It Turns Out Yellow Traffic Lights May Not Be Long Enough After All, Experts Say
A specialized panel agrees that the current “one-size-fits-all” approach to calculating the time between yellow and red lights is far outdated.
Have you ever noticed that the traffic light on a busy road with a higher speed limit stays yellow longer than a road with a slower speed limit? This length, known as the yellow change interval, is calculated through a complex equation that determines how long a traffic signal should warn drivers before it turns red and becomes illegal for commuters to enter the intersection. For some time, objectors of red light cameras have argued that the time of a yellow light is far too short, and after a recent meeting, the body responsible for recommending best practices agrees—at least partially.
In August, a panel of experts from the Institute of Transportation Engineers (ITE) came together to discuss an appeal filed on behalf of a group of engineers, including Mats Jarlstrom, a man who was famously fined for the "unlicensed practice of engineering" after he criticized Oregon's red light camera system. Jarlstrom and three of his colleagues provided a presentation and argued that the formula used to determine the yellow change interval—originally published in 1965—was flawed and didn't fit the criteria of every intersection.
This number was originally calculated by factoring in the Perception Response Time (PRT), the 85th percentile of approach speed in miles per hour, and a pre-determined deceleration rate. In 1982, the formula was revised to also take into account the approach grade of the road. While the PRT and deceleration rate both have pre-defined default values, there are two fairly important variables: the grade and the approach speed. Because the approach speed is often unknown, the formula is usually calculated with the approach speed factored in as the posted speed limit, plus seven miles per hour. A separate calculation is used for both left and right turns.
The panel took Jarlstrom's argument into consideration and agreed that its current best practices may not properly suit drivers who are making turns. Rather, the panel reached a decision that its "one-size-fits-all" approach does not properly safeguard this type of driving and would need to be revisited.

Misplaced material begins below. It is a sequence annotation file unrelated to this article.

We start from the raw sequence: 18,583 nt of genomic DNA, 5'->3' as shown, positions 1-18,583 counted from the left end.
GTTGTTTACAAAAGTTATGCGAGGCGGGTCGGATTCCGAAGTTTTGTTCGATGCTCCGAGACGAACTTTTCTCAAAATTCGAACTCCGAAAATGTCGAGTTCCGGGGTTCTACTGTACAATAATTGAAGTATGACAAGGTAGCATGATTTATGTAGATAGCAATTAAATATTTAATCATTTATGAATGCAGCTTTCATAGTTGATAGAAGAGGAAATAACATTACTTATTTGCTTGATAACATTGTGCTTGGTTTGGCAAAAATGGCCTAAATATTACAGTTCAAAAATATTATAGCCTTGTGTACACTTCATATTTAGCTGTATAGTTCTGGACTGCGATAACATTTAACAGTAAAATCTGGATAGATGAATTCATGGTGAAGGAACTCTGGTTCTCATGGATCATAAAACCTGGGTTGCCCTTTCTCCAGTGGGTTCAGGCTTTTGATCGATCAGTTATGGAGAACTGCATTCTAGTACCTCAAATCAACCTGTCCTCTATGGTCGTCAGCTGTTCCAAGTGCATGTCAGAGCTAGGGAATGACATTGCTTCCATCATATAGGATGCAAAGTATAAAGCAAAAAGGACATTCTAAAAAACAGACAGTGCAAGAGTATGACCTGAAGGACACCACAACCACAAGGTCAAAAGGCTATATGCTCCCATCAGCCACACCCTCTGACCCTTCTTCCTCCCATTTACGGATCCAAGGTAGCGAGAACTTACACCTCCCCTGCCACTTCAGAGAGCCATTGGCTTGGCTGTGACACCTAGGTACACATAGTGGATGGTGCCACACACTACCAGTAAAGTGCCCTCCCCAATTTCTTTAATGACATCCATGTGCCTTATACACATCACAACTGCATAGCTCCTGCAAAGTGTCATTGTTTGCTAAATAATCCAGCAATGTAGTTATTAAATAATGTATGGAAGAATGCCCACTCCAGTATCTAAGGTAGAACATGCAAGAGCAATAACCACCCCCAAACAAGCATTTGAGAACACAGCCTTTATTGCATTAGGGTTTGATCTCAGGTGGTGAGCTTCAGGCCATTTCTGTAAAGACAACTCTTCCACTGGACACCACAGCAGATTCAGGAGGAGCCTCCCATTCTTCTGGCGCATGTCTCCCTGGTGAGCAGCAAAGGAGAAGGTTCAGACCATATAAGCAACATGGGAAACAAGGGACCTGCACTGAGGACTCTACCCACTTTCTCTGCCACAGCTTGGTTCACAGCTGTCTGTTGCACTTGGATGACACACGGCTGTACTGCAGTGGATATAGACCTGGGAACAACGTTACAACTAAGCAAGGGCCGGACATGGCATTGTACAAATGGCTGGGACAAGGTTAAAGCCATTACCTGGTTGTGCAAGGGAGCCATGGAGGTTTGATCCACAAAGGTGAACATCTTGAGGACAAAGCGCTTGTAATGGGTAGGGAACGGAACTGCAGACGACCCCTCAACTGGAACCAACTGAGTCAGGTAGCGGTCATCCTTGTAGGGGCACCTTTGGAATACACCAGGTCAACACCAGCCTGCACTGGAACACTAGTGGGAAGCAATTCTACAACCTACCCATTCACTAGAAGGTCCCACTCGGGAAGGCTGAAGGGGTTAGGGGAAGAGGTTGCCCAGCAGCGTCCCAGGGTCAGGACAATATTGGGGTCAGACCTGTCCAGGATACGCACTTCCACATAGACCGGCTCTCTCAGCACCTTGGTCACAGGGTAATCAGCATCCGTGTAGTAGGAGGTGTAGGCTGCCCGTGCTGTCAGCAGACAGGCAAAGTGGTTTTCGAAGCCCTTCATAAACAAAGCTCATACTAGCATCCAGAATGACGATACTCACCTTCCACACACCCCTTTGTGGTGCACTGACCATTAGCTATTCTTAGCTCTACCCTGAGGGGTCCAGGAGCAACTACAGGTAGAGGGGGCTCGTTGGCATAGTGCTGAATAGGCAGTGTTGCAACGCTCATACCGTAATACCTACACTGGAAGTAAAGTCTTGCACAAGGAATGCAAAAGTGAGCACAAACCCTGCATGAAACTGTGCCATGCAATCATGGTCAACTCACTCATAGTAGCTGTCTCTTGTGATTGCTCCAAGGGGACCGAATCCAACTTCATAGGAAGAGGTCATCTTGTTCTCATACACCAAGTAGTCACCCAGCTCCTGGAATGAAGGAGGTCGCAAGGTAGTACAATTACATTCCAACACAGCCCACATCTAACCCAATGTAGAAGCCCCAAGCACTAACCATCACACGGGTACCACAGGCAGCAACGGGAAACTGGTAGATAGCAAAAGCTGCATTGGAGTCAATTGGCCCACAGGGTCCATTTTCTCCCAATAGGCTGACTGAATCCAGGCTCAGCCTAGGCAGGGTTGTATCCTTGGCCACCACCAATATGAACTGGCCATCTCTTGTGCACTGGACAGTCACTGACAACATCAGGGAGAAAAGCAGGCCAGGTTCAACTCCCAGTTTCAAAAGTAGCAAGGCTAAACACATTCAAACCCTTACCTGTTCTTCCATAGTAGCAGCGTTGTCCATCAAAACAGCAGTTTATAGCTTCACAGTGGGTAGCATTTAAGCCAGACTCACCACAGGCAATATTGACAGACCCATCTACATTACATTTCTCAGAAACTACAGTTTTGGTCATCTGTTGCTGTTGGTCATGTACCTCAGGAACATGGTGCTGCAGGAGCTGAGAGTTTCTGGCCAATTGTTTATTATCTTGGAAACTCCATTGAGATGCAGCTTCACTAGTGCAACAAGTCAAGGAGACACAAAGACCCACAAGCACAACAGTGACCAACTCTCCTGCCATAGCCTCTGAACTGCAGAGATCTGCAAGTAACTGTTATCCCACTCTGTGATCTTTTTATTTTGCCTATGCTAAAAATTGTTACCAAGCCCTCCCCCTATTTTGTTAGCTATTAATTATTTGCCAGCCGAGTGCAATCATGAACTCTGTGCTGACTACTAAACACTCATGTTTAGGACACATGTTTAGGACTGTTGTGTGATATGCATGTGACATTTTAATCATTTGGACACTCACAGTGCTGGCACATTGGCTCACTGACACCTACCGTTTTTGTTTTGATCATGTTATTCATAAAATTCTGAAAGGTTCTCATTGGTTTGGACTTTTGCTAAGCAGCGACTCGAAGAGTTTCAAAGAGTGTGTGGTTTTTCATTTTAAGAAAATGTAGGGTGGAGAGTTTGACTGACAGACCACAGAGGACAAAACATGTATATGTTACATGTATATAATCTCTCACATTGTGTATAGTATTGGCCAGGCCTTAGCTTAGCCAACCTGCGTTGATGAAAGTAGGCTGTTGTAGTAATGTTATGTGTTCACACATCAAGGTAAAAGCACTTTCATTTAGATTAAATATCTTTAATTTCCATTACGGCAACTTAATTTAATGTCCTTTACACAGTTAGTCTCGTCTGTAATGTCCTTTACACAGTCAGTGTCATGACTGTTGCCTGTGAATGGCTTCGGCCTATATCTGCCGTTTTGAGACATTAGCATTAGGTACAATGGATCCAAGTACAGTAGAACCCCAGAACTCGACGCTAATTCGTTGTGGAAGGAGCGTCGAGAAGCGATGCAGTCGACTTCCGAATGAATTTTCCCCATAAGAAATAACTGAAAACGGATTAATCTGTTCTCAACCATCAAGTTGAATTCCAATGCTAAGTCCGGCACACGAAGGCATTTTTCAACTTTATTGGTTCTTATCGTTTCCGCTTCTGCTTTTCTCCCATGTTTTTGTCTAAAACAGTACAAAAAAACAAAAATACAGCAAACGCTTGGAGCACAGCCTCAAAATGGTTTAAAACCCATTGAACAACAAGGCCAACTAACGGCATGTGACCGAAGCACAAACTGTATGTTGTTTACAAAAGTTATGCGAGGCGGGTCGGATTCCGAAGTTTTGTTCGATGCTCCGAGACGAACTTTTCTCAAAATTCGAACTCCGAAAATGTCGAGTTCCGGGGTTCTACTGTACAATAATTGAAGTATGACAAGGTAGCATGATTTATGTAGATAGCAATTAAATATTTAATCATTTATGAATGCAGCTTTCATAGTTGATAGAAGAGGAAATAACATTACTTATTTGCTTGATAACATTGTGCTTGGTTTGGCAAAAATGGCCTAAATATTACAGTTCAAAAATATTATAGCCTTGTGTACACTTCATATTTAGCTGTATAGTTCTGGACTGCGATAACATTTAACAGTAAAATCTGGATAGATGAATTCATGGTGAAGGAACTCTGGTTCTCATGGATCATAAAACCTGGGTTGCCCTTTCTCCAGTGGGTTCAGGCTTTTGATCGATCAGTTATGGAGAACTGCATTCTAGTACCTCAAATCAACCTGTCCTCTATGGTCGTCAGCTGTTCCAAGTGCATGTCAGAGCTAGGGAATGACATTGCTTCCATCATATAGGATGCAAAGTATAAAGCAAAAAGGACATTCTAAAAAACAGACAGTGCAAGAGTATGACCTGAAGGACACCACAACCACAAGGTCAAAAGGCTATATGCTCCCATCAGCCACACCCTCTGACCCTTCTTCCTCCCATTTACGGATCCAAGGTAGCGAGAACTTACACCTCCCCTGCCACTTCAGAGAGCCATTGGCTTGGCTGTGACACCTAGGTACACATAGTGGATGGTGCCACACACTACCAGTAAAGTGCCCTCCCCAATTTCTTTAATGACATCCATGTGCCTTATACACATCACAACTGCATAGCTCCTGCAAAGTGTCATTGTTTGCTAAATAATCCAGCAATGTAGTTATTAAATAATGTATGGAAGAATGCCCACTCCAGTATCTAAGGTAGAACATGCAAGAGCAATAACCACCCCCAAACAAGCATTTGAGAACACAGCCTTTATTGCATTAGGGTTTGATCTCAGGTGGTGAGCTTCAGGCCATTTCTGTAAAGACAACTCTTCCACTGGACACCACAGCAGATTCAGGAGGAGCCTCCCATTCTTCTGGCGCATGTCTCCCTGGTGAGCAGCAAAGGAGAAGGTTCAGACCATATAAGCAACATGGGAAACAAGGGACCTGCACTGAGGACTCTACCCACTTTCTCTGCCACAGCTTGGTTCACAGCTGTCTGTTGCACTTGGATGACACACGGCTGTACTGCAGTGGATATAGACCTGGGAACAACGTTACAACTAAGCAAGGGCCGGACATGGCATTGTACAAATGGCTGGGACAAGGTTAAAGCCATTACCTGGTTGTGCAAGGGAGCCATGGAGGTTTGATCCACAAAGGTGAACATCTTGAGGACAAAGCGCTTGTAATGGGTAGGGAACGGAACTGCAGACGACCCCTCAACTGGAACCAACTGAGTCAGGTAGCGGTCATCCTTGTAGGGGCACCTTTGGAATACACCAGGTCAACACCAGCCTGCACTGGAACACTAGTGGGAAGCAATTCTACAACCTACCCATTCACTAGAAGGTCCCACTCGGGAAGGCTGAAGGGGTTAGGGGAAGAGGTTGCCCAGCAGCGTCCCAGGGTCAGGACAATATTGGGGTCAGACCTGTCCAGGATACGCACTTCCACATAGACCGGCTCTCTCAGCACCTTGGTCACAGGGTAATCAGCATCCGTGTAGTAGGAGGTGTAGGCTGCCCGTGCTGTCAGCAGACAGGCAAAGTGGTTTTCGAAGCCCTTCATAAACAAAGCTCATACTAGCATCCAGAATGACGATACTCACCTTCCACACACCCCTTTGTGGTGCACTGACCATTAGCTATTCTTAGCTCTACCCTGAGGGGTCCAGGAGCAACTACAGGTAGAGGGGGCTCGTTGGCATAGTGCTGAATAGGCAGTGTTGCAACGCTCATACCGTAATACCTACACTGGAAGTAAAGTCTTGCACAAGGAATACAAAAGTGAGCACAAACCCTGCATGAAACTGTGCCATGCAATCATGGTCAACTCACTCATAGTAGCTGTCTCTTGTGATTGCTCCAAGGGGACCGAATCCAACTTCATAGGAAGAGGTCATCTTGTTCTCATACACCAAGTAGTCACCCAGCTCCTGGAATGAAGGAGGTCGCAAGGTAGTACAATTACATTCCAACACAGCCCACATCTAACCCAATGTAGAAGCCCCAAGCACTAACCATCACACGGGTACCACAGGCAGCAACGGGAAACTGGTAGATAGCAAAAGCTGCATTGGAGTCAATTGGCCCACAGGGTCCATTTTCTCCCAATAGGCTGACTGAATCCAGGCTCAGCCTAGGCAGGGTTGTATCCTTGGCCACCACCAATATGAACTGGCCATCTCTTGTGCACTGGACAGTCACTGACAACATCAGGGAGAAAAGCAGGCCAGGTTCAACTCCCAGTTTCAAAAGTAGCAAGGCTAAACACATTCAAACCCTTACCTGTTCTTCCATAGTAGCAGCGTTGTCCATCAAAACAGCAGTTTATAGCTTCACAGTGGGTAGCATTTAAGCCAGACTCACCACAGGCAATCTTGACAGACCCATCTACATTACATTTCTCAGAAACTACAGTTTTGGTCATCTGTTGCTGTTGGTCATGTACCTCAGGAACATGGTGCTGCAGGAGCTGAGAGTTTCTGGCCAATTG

As a second matter, the panel was asked to revisit the way it calculates approach speed in relation to drivers making turns. The previous recommendation was to subtract five mph from the approach speed in order to calculate the yellow change interval for left-turn movements. After reviewing the data provided to the panel, it became apparent that there are more flexible ways to determine the correct change interval in a given turning scenario when road geometry or driving characteristics differ.
The panel also weighed in on five other items in the same meeting, including the estimation of thru-movement approach speed, enforcement tolerances, and more. For each other circumstance, the panel ruled against revising the current recommended practices.
But perhaps the greatest victory for Jarlstrom is the panel's newly penned recommendation that ITE place stronger language in its guidelines to point out that its recommended practices should not be used to determine traffic violations using zero-tolerance red light cameras.
It's likely that this ruling, if adopted into best practices, might not be noticed immediately (if at all) in one's hometown. However, the safety benefits might help ensure that a driver has more time to make a crucial decision that could impact safety, and the red light camera recommendation just might save you from an accidental ticket in the future.